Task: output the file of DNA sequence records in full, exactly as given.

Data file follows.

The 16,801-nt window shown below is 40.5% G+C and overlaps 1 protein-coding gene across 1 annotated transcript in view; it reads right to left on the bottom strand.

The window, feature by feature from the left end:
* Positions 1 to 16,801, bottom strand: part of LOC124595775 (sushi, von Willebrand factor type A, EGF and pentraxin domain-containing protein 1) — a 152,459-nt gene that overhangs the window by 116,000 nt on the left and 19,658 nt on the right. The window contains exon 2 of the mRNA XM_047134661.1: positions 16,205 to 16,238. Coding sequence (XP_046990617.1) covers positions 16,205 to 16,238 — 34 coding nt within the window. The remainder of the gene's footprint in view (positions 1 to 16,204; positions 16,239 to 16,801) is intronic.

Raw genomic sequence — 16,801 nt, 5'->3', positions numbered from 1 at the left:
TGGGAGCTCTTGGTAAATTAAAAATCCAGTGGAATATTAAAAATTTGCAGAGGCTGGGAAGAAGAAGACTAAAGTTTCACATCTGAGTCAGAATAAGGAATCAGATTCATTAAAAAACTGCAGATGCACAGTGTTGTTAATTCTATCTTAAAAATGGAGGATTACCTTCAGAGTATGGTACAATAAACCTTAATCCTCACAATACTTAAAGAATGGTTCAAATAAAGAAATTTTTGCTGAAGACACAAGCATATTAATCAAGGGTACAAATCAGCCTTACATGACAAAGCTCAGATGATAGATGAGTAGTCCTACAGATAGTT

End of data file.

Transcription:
The 16,801-nt window shown below is 40.5% G+C and overlaps 1 protein-coding gene across 1 annotated transcript in view; it reads right to left on the bottom strand.

The window, feature by feature from the left end:
* Positions 1 to 16,801, bottom strand: part of LOC124595775 (sushi, von Willebrand factor type A, EGF and pentraxin domain-containing protein 1) — a 152,459-nt gene that overhangs the window by 116,000 nt on the left and 19,658 nt on the right. The window contains exon 2 of the mRNA XM_047134661.1: positions 16,205 to 16,238. Coding sequence (XP_046990617.1) covers positions 16,205 to 16,238 — 34 coding nt within the window. The remainder of the gene's footprint in view (positions 1 to 16,204; positions 16,239 to 16,801) is intronic.

Raw genomic sequence — 16,801 nt, 5'->3', positions numbered from 1 at the left:
TGGGAGCTCTTGGTAAATTAAAAATCCAGTGGAATATTAAAAATTTGCAGAGGCTGGGAAGAAGAAGACTAAAGTTTCACATCTGAGTCAGAATAAGGAATCAGATTCATTAAAAAACTGCAGATGCACAGTGTTGTTAATTCTATCTTAAAAATGGAGGATTACCTTCAGAGTATGGTACAATAAACCTTAATCCTCACAATACTTAAAGAATGGTTCAAATAAAGAAATTTTTGCTGAAGACACAAGCATATTAATCAAGGGTACAAATCAGCCTTACATGACAAAGCTCAGATGATAGATGAGTAGTCCTACAGATAGTT